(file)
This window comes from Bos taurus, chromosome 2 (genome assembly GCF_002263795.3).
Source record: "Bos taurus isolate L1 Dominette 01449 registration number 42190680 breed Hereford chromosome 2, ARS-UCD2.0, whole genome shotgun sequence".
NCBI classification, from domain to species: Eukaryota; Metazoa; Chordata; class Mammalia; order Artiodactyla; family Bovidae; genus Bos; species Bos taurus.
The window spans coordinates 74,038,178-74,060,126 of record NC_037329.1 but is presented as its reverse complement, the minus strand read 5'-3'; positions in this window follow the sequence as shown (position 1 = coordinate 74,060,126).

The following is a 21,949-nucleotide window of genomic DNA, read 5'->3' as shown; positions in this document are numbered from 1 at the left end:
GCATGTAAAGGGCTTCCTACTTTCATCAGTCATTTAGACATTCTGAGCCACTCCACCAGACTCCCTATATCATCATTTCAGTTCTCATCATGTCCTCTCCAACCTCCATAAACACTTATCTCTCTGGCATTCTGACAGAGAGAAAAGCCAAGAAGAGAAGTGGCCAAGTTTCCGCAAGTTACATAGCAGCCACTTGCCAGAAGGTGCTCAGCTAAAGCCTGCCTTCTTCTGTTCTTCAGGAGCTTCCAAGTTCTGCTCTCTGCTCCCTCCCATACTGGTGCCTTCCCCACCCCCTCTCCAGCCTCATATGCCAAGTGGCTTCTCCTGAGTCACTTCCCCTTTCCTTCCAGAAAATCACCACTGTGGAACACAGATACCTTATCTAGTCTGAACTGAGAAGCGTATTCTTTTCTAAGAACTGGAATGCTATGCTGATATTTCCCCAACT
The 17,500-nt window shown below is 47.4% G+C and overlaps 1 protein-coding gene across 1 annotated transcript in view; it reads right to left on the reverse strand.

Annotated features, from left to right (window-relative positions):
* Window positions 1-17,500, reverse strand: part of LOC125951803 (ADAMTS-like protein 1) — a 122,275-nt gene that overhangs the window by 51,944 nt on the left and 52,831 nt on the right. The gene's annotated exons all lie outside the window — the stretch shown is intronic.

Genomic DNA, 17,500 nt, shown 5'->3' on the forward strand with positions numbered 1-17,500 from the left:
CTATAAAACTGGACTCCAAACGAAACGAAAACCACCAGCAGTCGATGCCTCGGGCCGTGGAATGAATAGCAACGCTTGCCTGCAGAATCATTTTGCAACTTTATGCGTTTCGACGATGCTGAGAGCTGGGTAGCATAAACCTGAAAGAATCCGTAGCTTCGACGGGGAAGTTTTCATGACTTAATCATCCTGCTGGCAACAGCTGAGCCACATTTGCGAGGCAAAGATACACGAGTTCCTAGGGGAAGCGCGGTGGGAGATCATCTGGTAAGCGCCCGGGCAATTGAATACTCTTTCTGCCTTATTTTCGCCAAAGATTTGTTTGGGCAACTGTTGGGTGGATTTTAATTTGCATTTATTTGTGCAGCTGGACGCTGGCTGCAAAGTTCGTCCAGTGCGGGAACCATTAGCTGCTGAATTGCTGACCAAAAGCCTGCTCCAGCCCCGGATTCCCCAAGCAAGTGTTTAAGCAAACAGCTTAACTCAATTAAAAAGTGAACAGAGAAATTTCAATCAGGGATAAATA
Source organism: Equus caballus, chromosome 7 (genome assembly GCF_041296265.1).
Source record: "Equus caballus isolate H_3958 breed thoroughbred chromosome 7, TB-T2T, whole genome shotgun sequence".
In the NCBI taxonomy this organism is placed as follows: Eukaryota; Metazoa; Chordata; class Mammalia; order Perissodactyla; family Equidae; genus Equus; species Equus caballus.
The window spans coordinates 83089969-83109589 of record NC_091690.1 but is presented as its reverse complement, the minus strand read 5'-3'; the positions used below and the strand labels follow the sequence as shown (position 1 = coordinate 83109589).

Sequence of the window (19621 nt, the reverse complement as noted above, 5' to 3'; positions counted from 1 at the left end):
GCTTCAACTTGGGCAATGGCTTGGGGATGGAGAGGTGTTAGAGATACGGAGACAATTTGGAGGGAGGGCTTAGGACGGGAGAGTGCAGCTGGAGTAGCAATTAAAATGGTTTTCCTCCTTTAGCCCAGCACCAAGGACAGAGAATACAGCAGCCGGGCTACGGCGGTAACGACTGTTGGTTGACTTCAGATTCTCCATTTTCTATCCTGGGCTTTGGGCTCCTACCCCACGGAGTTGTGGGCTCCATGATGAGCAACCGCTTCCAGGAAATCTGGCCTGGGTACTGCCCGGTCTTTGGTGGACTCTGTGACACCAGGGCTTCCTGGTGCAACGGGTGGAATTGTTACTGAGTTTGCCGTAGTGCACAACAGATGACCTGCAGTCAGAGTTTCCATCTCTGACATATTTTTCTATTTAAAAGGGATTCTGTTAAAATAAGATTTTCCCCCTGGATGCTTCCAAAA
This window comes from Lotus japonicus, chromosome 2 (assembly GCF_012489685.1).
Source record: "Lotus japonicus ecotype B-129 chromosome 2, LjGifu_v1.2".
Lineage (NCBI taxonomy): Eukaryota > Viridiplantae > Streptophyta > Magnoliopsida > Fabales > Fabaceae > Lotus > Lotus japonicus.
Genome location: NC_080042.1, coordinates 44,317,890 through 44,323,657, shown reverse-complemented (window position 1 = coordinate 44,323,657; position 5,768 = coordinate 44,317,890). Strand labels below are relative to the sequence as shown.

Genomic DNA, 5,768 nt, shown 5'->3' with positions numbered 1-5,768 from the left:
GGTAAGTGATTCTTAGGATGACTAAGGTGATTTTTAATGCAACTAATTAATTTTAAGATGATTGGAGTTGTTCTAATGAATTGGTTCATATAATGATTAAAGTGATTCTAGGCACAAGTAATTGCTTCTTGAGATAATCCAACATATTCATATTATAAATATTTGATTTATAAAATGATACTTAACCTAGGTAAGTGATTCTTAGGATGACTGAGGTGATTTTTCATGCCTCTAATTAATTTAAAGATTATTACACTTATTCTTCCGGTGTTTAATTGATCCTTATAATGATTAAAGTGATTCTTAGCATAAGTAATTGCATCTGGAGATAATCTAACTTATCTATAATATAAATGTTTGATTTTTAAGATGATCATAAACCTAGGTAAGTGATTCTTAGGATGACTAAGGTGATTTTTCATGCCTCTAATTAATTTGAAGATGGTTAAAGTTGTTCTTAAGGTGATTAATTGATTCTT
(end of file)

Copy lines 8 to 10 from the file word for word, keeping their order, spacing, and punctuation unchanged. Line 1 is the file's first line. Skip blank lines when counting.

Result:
Annotated features, from left to right (window-relative positions):
* Window positions 1-17,500, reverse strand: part of LOC125951803 (ADAMTS-like protein 1) — a 122,275-nt gene that overhangs the window by 51,944 nt on the left and 52,831 nt on the right. The gene's annotated exons all lie outside the window — the stretch shown is intronic.

Genomic DNA, 17,500 nt, shown 5'->3' on the forward strand with positions numbered 1-17,500 from the left: